TCC at the UK Social Marketing Conference

By November 10, 2011Uncategorized

This week TCC delivered two presentations to the UK Social Marketing Conference, an annual event for those involved in social marketing and behavioral outcomes within public policy to share good practice. As is the custom these days, the event even had its own Twitter hashtag which was #wsmconference, so people could also contribute to it online in real-time.

The TCC contribution was about some of the more challenging areas in the field: Status Dogs and Community Cohesion.

TCC Managing Director David Evans and Justine Pannett of the RSPCA delivered one of the six seminars on ‘My Dog Ain’t no Pussy’ – insight about young urban dog owners. The project sought to understand the key motivations, values and behaviours of young urban dog owners. The project aimed to gain insight into the role that bull breed dogs play in the lives of young people. It is informing the design and delivery of interventions to improve animal welfare in areas that have previously been unreachable. The detailed conclusions of the research has already been blogged about here.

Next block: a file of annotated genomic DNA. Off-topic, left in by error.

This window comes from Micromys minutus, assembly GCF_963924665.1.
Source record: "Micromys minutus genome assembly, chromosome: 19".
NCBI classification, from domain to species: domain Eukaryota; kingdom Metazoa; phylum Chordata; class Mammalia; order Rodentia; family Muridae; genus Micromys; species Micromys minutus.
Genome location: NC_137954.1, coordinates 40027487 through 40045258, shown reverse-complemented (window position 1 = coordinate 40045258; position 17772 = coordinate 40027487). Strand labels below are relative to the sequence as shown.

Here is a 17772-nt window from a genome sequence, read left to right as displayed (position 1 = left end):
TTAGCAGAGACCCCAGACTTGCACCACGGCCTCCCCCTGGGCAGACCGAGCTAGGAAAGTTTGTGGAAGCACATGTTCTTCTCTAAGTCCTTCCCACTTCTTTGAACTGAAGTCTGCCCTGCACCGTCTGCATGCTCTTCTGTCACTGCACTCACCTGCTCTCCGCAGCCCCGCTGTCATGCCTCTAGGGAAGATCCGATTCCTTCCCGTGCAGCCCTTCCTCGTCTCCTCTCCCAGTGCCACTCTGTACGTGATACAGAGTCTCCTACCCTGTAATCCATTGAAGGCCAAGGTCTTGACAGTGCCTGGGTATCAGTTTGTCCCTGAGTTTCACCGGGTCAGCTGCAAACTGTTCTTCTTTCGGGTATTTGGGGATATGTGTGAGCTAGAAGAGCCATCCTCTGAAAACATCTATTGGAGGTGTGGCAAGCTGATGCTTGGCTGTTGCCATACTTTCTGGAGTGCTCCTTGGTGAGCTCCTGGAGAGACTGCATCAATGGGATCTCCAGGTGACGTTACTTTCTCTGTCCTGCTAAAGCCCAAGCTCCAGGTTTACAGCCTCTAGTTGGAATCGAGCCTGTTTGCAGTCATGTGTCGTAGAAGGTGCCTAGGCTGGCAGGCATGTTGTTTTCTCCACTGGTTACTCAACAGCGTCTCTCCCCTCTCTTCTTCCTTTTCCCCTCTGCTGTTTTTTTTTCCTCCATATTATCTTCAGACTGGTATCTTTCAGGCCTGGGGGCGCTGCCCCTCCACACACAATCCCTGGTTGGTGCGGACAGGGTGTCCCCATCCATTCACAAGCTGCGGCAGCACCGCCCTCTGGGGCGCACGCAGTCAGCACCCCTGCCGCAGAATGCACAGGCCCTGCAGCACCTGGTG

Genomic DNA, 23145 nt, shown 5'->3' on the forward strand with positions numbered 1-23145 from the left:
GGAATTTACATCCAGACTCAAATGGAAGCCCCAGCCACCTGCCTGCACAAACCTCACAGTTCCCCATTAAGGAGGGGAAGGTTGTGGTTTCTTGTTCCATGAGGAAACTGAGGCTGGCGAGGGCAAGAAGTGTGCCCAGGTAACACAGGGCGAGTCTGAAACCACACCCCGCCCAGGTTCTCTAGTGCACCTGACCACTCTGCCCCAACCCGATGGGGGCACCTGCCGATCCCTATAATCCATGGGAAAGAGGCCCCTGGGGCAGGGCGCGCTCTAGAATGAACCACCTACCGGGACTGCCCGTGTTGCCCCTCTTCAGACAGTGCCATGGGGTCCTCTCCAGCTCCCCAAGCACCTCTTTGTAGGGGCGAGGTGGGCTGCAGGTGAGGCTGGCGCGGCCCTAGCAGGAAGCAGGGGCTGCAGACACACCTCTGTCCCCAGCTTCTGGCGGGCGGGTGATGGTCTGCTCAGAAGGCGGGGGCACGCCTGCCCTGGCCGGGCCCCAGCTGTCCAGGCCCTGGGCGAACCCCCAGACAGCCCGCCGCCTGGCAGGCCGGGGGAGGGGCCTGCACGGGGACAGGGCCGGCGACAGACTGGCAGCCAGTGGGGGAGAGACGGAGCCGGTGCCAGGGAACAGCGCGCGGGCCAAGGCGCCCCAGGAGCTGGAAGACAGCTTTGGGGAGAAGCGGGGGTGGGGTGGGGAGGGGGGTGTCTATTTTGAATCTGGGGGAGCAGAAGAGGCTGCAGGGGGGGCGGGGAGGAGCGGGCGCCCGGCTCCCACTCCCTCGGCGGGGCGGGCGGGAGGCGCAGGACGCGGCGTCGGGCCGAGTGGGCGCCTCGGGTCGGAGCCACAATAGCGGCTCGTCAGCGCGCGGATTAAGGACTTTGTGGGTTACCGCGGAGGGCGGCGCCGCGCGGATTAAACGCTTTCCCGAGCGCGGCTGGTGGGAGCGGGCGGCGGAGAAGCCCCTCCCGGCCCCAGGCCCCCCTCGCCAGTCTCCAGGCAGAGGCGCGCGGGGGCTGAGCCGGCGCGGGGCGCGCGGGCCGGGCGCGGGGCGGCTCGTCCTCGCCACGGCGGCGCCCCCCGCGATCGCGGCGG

David Evans and Matthew Wood of Brighton University also delivered one of the closing keynote presentations to the entire conference entitled Social marketing engagement to address Big Society challenges. Social Marketing has the opportunity to address new challenges around the Government’s Big Society programme including the new Public Health arrangements and Social Care re-ablement. In particular it can address engagement, to enable new behaviours and social norms to secure greater personal and community involvement and build more social capital and community resilience.

The presentation drew from work in social marketing on community cohesion for the Capital Ambition programme in four London Boroughs and explains how a methodology combining deep insight, psychographic motivational values segmentation, social network mapping, training for staff, the development of lay ‘Community Communicators‘ and a strategy of actions that match communications can be used to address these new challenges. More information is here. The centrepiece of the presentation featured a video about the collaboration between the Police, Council and local ‘Community Communicators‘ to reassure the public following a tragic murder at Thamesmead in Bexley.

David Evans said after the event, “It was very worthwhile to engage with both practitioners and commissioners delivering in this field of work. Social Marketing faces new opportunities in the coming years. This includes creating value for money programmes to improve communications with the public at a very local level, strengthening Civil and Big Society capacity at a time of budget reductions as well as helping deliver the new local government public health agenda.”

Charlie Mansell is Research and Development Officer for The Campaign Company. If you want to see what your own primary values set is, why not take the simple Values Questionnaire here.

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